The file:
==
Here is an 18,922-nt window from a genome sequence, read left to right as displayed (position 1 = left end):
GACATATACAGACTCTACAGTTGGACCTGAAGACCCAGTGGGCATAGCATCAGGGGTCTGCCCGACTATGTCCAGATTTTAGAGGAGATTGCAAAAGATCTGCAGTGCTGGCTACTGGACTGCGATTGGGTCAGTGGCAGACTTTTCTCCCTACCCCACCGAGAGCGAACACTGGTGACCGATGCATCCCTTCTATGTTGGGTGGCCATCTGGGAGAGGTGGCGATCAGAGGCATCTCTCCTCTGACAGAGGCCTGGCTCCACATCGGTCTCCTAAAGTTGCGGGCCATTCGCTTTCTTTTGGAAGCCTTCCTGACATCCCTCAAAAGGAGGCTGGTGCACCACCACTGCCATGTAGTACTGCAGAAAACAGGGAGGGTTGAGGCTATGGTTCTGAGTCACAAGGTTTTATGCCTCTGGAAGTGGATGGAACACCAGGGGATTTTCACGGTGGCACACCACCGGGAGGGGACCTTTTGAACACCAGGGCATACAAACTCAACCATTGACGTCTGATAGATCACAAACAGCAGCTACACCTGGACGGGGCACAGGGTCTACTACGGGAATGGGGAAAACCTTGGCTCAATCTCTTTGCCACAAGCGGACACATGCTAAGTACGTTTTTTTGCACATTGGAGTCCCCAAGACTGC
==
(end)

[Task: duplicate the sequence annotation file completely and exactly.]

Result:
Here is an 18,922-nt window from a genome sequence, read left to right as displayed (position 1 = left end):
GACATATACAGACTCTACAGTTGGACCTGAAGACCCAGTGGGCATAGCATCAGGGGTCTGCCCGACTATGTCCAGATTTTAGAGGAGATTGCAAAAGATCTGCAGTGCTGGCTACTGGACTGCGATTGGGTCAGTGGCAGACTTTTCTCCCTACCCCACCGAGAGCGAACACTGGTGACCGATGCATCCCTTCTATGTTGGGTGGCCATCTGGGAGAGGTGGCGATCAGAGGCATCTCTCCTCTGACAGAGGCCTGGCTCCACATCGGTCTCCTAAAGTTGCGGGCCATTCGCTTTCTTTTGGAAGCCTTCCTGACATCCCTCAAAAGGAGGCTGGTGCACCACCACTGCCATGTAGTACTGCAGAAAACAGGGAGGGTTGAGGCTATGGTTCTGAGTCACAAGGTTTTATGCCTCTGGAAGTGGATGGAACACCAGGGGATTTTCACGGTGGCACACCACCGGGAGGGGACCTTTTGAACACCAGGGCATACAAACTCAACCATTGACGTCTGATAGATCACAAACAGCAGCTACACCTGGACGGGGCACAGGGTCTACTACGGGAATGGGGAAAACCTTGGCTCAATCTCTTTGCCACAAGCGGACACATGCTAAGTACGTTTTTTTGCACATTGGAGTCCCCAAGACTGC